Republicans made gains in Latino-majority districts in California, 2022 election data shows

A new report shows Republicans are gaining footholds in some California electoral districts where Latinos make up the majority population, a development that might concern some Democrats moving forward.

The report from Third Way, a self-described “center-left” national think tank, shows although those areas lagged in voter turnout last year, Republicans saw marginal gains.

One expert says the results are an indicator Republicans are continuing to receive a higher level of support from one of America’s fastest-growing voting blocs.

The data examines heavily concentrated Latino congressional districts in seven states — Arizona, California, New York, Texas, Nevada, New Mexico and Florida.

In California’s 14 Latino-majority districts, for example, where a Democrat and a Republican both made the 2022 ballot, 10.8% more voters swung Republican from 2020 to 2022, compared to 7.1% from 2018 to 2022, the data shows. Most of the districts were located in Central and Southern California.

The report highlighted the Central Valley’s 13th and 22nd Congressional Districts, where conservatives Rep. David Valadao, R-Hanford, and Rep. John Duarte, R-Turlock, triumphed over Democratic competitors in close November races respectively.

Lucas Holtz, political analyst and author of the report, said the research differentiates midterm and presidential election results as they are “ideologically varied” as midterms are generally known for receiving less turnout.

“California Democrats have a major challenge on their hands,” Holtz said. “They’re not driving turnout ... even with an insane amount of investments and those that they are turning out, they’re clearly not persuading.”

Holtz warned against making broad conclusions about the Latino vote, since the report only examines voting at the geographic level. Regardless, Holtz said the report reveals Democrats will need to improve at persuading Latino voters as 2024 approaches.

Matt Barreto, president of BSP Research in Los Angeles, which studies Latino voting trends, also cautioned against making definitive statements about what the data says about how Latinos as a group are voting.

Barreto said historically, in areas with a growing Latino population, white voters will turn out to vote at higher rates. This would mean that white voters in a congressional district could result in a rightward shift.

Case in point: A district heavily composed of Latinos does not necessarily mean they are the majority voting.

“There’s a long history in American politics that shows that when a minority group starts to increase in presence, it can cause whites to vote more conservative,” Barreto said.

More conclusive numbers on the Latino vote will be available in the coming months, with the release of the precinct and individual data.

California Latino vote no longer a certainty for Democrats?

Latino support for Republicans has fluctuated over the years, but a rightward trend became apparent during the Trump administration. Between 2016 and 2020, Trump garnered 37% support to Joe Biden’s 63%.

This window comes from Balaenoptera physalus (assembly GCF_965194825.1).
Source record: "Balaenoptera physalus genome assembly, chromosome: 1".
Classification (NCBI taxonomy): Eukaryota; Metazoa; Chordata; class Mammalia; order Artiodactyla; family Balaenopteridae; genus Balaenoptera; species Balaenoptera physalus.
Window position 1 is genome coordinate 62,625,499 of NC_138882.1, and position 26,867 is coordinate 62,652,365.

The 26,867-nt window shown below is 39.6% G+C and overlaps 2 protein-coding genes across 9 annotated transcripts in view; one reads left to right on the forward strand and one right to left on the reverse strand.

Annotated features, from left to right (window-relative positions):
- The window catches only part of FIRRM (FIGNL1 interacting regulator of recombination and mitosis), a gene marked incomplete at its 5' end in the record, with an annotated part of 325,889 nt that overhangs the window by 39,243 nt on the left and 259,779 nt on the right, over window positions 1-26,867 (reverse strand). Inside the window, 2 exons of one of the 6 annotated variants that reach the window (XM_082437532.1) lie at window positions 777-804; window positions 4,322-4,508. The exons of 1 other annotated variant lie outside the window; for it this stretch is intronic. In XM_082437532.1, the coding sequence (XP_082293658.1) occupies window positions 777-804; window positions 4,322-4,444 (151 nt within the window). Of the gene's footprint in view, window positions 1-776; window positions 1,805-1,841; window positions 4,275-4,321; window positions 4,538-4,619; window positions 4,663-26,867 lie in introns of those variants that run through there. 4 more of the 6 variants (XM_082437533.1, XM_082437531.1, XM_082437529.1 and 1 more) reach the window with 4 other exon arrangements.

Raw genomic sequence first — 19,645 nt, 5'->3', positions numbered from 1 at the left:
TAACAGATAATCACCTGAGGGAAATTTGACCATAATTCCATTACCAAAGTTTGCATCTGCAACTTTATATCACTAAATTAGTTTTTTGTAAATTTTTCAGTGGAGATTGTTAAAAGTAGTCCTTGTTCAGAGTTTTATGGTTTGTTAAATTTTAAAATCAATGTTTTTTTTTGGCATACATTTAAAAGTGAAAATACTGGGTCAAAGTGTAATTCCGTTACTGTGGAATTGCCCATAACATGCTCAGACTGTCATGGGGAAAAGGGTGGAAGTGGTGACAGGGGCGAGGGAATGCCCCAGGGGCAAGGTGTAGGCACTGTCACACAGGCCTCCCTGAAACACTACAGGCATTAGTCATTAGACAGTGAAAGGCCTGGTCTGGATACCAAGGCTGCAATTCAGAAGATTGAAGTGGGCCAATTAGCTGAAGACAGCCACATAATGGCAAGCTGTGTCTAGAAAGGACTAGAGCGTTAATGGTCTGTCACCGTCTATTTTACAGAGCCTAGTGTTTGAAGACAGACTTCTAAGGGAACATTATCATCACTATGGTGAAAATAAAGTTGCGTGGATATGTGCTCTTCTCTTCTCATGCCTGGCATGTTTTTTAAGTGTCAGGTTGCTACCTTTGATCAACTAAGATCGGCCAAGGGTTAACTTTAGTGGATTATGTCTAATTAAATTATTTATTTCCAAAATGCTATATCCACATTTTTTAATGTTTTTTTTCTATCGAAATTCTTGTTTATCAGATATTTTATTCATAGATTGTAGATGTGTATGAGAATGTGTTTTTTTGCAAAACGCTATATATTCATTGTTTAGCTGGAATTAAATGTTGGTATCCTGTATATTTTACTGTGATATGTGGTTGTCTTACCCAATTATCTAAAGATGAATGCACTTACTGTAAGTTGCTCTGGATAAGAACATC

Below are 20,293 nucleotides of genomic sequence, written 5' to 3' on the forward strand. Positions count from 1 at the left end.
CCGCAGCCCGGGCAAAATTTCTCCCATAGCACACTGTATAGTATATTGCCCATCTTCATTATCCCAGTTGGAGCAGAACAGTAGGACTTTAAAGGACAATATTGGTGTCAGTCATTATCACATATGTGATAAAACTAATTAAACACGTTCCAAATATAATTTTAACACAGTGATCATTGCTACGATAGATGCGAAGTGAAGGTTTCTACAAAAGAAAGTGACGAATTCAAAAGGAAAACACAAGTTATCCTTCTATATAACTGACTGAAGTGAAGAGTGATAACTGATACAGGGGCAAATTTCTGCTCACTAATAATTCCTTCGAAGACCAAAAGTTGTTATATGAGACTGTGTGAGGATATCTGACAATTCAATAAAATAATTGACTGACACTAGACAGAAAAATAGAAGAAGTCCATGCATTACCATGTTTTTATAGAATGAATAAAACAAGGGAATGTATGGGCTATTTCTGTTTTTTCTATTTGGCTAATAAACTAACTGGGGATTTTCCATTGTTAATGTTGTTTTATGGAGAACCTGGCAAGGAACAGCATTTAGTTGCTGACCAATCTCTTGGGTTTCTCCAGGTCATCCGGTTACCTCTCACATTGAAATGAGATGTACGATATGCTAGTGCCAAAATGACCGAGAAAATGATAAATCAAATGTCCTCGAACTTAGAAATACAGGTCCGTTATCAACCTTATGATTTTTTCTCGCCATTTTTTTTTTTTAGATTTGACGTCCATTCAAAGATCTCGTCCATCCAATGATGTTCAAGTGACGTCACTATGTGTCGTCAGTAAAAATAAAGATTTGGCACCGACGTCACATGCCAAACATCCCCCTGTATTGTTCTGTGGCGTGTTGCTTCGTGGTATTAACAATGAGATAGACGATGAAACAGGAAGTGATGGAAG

California Latinos were regarded as the exception to the trend, reflecting the legacy of the anti-immigrant rhetoric Republicans employed in the 1990s. Most notably, Proposition 187 in 1994 sought to ban immigrants from receiving social services, health care and education. The measure is regarded for setting a decades-long anti-Republican narrative.

But that may soon change, according to a Republican Latino voting trends expert Mike Madrid.

“It is more pronounced outside of California, but it is now finally happening,” Madrid said. “One of the great ironies of California is that it prides itself on being sort of the preview of coming attractions, but in the largest demographic shift in the history of the country, California is behind the rest of the country.”

Madrid believes Latinos in the Golden State are entering a post-Prop. 187 era, where Democrats will need to improve their economic agenda to drive the Latino electorate. He said Latino lawmakers, in particular, have for too long focused on issues that won’t help solve the economic concerns of the community. Madrid added that Democrats also need to invest money to fix the “Latino turnout problem.”

“Democrats just never had to worry about it, because the Republicans have never been a viable alternative,” Madrid said. “But now when you see a rightward shift, some alarm bells go off.”

While Latinos make up almost 40% of the state’s adult population, they only account for 22% of likely voters, according to an August 2022 report from the Public Policy Institute of California.

Mindy Romero, director of USC’s Center for Inclusive Democracy, called the 2022 midterm election turnout for California Latinos “deeply disappointing.” She said, unlike other states, California saw a reduction in turnout compared to 2018.

“A lot of people working in Latino communities across the state are trying to grapple with not only lower turnout, but why,” Romero said.

Low midterm election turnout — particularly for Latinos — has long been an issue, Romero said. This trend stems from outdated voter outreach models and a perceived lack of sincerity from candidates who do not visit a community until election season. Other people might not participate for fear of choosing the wrong person or option.